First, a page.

Our tradition is thousands of years old. We have mined in all the continents of the world. We have done this as slaves, as prisoners, and as free men and women. We have been robbed, taxed and regulated. We have suffered unimaginable hardship and lived in luxury. We take unbelievable risks to make our daily living. We are from every culture, every race, and from every epoch of human history.

Photo by Jim Leary: Modern placer mining plants are fairly mobile, and use conveyors to feed and/or take away tailings. Previously mined areas are filled in with tailings and the plant is moved to mine a new area.


In the 1800s, we came to the Klondike from every part of the world. Some already knew how to mine placer gold. Most knew nothing about mining and how pitifully slight the chance was that they would ever make any money. There was a recession in the 1890s. Money was tight and opportunities few. This was an opportunity for adventure and wealth.

Photo by Lil Grumbach-Hambrook: S&L Mining (Simon and Lil Hambrook) feeding a 6’x20’ New Zealand style trommel with a Hitachi EX300 excavator.

The methods we use have not changed much. We look for sedimentary deposits, current or ancient streambeds where erosion has moved thousands of tons of rock downstream and left the gold behind. We study every clue that the earth leaves us and then we dig the treasure laden gravel. We mix it with water in the right proportions and let it tumble and fall over an artificial stream of just the right gradient and proportions. If we have done everything  right by testing the ground to make sure it is economic, assesing the gold to make sure we can recover it and if we work long hours, then we are rewarded. We pay our bills, we have money in our pocket, and we start looking for the next place to mine.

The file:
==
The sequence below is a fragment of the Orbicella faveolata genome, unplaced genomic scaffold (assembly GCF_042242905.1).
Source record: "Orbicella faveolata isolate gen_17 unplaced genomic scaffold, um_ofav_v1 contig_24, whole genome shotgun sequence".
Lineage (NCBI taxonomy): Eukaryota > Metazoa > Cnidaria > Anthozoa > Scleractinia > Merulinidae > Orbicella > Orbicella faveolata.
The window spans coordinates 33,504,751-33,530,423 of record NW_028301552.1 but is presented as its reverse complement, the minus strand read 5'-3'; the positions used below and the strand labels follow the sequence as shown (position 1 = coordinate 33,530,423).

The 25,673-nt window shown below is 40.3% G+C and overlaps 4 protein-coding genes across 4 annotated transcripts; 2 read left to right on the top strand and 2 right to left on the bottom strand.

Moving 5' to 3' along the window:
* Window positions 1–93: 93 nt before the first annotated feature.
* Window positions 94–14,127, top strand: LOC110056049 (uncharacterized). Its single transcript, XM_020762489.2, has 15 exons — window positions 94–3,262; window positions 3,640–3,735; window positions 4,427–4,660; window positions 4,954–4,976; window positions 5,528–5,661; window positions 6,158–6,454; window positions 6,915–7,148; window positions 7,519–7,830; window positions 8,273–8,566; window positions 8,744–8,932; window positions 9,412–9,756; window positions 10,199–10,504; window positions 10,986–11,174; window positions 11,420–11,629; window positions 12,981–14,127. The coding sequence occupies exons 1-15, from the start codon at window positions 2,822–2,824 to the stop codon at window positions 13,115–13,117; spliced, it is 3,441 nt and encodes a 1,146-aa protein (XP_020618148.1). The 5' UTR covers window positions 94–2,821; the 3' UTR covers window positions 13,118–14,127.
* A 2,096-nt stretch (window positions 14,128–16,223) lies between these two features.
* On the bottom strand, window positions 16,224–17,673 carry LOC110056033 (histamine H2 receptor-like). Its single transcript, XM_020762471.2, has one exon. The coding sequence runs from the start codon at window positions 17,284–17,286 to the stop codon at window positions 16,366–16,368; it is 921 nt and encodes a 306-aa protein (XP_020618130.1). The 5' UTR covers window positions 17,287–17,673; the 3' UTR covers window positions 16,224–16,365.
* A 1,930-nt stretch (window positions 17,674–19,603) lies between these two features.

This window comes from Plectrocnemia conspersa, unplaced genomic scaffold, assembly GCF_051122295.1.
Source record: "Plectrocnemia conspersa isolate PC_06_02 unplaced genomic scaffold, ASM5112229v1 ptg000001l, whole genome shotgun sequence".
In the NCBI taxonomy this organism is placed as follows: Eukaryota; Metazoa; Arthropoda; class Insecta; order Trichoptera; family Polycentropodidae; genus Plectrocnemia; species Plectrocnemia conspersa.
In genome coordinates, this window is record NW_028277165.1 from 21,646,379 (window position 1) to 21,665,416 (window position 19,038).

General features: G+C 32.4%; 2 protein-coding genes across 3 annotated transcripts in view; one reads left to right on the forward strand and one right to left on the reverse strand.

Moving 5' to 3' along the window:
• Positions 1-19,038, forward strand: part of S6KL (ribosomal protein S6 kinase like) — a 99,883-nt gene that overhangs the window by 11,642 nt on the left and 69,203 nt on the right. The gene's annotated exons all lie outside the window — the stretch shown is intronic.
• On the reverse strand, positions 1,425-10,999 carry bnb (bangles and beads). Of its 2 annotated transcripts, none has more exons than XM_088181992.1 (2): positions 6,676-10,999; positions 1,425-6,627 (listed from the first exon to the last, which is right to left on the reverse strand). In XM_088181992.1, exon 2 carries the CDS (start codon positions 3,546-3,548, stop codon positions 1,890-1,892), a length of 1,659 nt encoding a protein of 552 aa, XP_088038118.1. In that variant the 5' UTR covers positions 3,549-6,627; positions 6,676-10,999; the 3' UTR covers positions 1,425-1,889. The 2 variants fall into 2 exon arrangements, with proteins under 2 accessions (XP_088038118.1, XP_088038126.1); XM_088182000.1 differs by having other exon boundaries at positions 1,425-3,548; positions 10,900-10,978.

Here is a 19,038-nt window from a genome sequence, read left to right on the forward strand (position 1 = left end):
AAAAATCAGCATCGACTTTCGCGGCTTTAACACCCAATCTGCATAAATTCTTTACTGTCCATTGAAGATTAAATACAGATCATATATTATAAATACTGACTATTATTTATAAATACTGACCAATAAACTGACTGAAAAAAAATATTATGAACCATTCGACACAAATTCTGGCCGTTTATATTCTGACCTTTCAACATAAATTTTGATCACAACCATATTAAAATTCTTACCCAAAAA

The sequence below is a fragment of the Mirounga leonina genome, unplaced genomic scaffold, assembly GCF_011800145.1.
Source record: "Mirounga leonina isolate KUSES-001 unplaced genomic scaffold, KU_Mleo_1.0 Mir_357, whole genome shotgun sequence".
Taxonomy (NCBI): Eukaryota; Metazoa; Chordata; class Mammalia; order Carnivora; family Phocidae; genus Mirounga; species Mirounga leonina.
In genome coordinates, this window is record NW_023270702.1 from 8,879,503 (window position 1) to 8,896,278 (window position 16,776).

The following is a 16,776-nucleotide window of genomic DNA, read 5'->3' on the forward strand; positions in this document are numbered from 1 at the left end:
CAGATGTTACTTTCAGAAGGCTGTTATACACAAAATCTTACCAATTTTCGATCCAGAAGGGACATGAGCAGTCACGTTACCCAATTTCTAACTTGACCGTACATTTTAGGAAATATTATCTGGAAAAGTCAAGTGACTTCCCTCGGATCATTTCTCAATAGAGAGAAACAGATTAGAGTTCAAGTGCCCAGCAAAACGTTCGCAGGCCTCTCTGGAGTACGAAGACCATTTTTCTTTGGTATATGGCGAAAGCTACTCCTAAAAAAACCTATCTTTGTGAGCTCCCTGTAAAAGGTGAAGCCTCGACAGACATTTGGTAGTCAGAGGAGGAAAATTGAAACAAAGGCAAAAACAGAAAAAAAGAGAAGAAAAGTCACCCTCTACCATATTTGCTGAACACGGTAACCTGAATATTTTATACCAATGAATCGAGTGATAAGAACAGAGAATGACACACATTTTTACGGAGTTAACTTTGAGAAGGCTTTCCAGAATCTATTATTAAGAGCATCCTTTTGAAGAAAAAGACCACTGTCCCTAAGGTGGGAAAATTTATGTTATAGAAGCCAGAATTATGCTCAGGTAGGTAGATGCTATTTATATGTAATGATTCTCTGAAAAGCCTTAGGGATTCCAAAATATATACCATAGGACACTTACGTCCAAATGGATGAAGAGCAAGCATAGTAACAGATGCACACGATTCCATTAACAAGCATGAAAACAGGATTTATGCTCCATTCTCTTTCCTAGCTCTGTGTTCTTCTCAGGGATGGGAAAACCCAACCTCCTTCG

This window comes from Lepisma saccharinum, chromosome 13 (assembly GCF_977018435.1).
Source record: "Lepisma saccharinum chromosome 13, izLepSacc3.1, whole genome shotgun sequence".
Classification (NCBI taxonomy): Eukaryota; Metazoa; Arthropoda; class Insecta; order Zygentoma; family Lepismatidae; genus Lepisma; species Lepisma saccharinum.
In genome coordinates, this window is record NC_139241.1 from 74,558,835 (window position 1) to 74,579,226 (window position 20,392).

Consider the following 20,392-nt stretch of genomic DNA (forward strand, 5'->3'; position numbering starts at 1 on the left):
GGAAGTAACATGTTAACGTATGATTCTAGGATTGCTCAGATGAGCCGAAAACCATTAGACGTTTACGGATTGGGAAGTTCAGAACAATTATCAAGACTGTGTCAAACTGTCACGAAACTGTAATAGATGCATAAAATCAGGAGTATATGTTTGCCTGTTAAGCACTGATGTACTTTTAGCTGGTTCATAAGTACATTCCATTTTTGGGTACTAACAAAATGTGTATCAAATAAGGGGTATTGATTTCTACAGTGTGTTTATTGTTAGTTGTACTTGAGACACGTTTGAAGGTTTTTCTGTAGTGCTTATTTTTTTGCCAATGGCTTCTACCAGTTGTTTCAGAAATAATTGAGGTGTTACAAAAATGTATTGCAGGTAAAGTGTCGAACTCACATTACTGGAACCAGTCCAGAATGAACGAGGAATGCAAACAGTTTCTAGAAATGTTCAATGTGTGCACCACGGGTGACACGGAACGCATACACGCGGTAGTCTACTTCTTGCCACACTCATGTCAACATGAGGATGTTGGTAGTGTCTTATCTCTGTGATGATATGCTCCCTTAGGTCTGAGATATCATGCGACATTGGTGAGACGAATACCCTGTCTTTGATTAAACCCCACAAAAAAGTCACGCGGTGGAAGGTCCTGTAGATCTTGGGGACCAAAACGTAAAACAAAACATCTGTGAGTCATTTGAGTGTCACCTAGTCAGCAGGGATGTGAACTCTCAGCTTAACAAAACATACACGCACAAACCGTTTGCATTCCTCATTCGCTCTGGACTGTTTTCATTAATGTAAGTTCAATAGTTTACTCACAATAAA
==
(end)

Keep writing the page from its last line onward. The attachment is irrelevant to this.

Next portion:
Photo by William LeBarge: The Ross Mining operations on Dominion Creek. In 2001 Ross Mining was awarded the Robert Leckie Long Time Achievement award for reclamation.

Now we use large bulldozers, excavators, trucks, and pumps. We have replaced the pick and shovel of the very first prospectors and evolved from the large ditches carrying water for hydraulic stripping and the power dams supplying electricity for the dredges. We have regulations to keep the ground contoured and to prevent unrestricted flows of sediment into the rivers and streams. We are always looking for better ways to do things. We still have the challenge to find the gold and get it out of the ground.



Photo by Tara Christie: A reclaimed mining area at Ross Mining. Reclaimed mines are often productive areas for moose and other wildlife.


Today we are challenged to extract it and still protect our environment. The areas you see around Dawson were mined before the days of environmental regulation. Today’s mining does not leave those kind of scars on the landscape. Placer gold mining (alluvial gold mining) has a rich history. As the world changes so do we have to change and adapt.

Photo by Michael Edwards: Using high pressure water to melt permafrost and remove overburden is called monitoring. In modern days, the sediment-laden water is contained in settling ponds to protect Yukon streams.


Photo by Lil Grubach-Hambrook